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Path for Metro Detroit automotive industry to reopen becoming more clear

General Motors, Ford, Fiat Chrysler prepare to restart idled operations

DETROIT – The path for the Metro Detroit automotive industry to reopen is becoming more clear, as General Motors, Ford and Fiat Chrysler prepare to restart their idled operations.

Officials from General Motors said Wednesday that the company intends to reopen plants later this month, and the same goes for Fiat Chrysler.

GM did something in the first quarter that FCA and Ford couldn’t: make money. It wasn’t much by industry standards, but big truck sales made it possible.

Now, everyone wants to know when they can expect to be back on the job, if they aren’t already.

“We are targeting to restart the majority of our manufacturing operations in the U.S. and Canada the week of May 18 under extensive safety measures,” a General Motors spokesperson said.

Local 4 got a firsthand look about a week and a half ago inside the Warren Transmission Plant. There, UAW and company volunteers have been churning out face masks for hospitals all over the state.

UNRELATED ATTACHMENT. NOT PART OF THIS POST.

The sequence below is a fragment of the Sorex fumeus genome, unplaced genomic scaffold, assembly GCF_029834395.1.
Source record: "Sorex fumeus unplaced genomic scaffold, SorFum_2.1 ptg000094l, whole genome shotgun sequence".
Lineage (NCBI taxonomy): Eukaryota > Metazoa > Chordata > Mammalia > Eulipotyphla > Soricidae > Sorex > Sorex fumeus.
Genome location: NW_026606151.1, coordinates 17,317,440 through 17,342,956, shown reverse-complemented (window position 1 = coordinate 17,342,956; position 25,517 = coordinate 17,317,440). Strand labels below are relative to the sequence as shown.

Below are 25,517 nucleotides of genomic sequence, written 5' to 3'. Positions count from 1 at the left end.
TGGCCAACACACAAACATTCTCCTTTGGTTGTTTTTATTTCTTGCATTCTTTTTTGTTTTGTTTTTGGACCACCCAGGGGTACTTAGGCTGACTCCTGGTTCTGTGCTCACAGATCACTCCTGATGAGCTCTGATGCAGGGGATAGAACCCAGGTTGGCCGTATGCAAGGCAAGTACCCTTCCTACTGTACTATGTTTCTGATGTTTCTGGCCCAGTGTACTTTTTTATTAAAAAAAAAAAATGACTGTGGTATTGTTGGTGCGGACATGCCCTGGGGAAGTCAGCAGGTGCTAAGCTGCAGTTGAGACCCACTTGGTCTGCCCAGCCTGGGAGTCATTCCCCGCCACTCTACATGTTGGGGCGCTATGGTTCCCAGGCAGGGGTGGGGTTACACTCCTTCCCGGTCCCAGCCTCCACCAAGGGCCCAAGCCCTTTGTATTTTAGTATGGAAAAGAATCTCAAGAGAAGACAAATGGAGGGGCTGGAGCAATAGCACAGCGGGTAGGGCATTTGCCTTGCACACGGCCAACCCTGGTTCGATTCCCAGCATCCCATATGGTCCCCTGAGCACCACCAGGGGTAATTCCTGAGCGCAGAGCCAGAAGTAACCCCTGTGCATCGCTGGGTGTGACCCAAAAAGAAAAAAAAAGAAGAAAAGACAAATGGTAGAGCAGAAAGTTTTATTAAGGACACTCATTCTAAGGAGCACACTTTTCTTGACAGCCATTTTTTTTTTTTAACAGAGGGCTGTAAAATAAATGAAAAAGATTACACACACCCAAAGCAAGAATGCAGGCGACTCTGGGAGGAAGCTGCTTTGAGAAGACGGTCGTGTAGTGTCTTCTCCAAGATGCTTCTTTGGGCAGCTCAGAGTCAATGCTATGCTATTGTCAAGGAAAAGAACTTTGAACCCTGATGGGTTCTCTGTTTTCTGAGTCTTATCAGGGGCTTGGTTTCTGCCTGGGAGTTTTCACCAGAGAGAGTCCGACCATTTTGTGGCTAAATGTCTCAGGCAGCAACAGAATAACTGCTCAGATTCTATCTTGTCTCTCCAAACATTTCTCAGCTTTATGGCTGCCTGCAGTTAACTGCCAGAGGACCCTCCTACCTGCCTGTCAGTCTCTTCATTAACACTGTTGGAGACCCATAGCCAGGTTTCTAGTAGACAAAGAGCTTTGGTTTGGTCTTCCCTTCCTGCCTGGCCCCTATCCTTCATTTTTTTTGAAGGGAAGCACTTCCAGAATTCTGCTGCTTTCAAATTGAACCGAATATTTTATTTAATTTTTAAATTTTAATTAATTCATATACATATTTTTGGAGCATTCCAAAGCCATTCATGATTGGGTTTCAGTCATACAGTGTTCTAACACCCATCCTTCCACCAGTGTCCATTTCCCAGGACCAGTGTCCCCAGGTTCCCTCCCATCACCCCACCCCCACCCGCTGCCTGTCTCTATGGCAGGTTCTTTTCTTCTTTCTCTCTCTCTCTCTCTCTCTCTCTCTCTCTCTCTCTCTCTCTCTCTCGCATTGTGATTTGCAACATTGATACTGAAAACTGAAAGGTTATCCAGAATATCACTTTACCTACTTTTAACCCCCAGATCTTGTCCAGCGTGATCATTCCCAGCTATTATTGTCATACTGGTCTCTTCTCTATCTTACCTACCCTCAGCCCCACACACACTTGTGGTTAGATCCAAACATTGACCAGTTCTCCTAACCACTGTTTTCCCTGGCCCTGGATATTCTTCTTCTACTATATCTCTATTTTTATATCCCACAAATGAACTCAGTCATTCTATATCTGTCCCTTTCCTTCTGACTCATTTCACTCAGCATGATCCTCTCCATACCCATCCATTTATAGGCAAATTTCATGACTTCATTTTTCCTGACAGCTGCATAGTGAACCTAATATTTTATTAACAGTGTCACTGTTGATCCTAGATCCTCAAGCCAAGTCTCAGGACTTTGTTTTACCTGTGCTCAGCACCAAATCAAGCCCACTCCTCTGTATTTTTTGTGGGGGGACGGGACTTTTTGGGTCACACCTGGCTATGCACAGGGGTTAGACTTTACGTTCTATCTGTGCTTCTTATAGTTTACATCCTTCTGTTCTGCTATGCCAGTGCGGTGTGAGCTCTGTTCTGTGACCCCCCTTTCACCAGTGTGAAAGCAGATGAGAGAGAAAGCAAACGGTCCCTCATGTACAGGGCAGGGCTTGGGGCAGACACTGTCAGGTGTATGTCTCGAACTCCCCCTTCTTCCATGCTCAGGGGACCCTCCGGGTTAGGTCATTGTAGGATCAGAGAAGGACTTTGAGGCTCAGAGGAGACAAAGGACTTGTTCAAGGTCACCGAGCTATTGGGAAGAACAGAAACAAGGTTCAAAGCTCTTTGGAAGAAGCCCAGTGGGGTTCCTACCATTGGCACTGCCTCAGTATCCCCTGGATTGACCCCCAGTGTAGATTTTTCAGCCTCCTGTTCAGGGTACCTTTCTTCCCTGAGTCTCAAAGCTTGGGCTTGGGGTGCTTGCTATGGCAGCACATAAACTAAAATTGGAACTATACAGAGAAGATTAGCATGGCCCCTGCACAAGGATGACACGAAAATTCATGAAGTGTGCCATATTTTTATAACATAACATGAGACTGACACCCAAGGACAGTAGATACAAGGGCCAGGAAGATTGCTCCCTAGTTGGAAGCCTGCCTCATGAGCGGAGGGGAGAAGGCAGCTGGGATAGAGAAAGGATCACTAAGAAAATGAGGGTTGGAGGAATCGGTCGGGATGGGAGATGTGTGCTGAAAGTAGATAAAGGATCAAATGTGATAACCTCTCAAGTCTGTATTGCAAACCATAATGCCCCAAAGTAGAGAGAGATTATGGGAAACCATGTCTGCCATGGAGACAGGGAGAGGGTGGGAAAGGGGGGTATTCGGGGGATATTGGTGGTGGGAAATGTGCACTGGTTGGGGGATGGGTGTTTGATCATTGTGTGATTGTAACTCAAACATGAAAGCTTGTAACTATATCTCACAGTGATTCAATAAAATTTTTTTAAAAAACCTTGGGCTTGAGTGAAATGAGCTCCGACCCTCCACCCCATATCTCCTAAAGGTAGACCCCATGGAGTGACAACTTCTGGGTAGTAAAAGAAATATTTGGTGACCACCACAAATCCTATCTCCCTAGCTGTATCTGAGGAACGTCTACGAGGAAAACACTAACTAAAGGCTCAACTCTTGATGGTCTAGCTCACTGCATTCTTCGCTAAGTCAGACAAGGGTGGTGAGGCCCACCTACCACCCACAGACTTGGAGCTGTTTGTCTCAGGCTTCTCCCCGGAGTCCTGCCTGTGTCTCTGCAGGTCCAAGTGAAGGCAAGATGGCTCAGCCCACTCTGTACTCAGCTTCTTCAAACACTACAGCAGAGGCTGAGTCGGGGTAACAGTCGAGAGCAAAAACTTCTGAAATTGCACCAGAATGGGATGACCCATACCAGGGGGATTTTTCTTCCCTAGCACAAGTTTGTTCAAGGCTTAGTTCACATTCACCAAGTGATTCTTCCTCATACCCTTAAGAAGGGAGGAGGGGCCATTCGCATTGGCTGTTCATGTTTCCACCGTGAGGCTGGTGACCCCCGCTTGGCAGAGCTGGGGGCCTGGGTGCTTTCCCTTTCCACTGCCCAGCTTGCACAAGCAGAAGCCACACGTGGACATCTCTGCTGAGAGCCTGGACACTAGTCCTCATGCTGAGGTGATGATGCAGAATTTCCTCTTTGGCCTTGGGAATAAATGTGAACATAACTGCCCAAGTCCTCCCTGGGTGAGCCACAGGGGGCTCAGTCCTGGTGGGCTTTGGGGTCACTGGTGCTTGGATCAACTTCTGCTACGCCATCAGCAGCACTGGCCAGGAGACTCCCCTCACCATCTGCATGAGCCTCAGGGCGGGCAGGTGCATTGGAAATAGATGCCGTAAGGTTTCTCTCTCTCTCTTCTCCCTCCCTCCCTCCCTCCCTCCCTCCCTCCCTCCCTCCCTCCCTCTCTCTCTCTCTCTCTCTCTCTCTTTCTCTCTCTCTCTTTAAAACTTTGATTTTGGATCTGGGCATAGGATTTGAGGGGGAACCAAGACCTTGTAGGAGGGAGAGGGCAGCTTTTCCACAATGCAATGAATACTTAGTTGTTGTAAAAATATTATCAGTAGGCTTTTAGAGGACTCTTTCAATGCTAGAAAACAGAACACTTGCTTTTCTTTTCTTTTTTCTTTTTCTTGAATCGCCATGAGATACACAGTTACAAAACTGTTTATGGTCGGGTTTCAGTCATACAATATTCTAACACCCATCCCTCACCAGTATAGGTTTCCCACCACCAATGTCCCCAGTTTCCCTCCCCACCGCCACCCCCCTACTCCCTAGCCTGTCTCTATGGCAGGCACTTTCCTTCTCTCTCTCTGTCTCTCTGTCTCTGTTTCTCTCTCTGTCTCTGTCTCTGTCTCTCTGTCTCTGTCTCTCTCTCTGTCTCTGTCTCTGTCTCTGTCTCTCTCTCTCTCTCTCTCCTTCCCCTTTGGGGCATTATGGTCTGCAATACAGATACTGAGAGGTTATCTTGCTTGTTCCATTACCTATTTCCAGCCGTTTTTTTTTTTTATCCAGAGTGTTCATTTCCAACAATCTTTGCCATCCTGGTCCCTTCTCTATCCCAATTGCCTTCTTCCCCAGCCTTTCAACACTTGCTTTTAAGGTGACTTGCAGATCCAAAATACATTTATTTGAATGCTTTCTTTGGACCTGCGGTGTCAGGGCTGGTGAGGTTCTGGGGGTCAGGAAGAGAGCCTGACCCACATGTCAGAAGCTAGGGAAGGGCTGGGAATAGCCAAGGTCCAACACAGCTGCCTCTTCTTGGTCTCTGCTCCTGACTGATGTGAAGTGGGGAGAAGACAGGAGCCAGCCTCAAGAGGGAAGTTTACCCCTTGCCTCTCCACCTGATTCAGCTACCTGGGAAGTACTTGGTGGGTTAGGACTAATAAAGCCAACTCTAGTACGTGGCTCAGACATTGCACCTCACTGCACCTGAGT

READ: Fiat Chrysler CEO expects all plants in North American to reopen within 3 weeks

Employees wear face masks, and sometimes face shields. Line workers won’t be in white suits, but they will work staggered shifts and have social distancing measures enforced. There will also be frequent disinfecting at each work station, officials said.

General Motors CEO Mary Barra said what the company has learned in the process is paying off.

“Where our coronavirus safety protocols have been in place we have not seen a confirmed case of community spread in our facilities,” Barra said.

The industry is already warning that the second quarter will likely come with more heavy losses, and that has Rep. Debbie Dingell’s attention.

Dingell said American manufacturing, led by the auto industry, might need more government help to ensure job security going forward.

MORE: Michigan legislators sue Gov. Gretchen Whitmer for extending state of emergency

“Washington has a tendency to forget the Midwest and manufacturing period,” Dingell said. “I don’t know anybody who is asking for a handout. I think that people are concerned the liquidity of the car community is clearly an issue.”

Dingell and others are circulating a letter in Washington saying they expect the downturn to exceed the last one, and they want the government to be ready to keep the companies going, should they need help.


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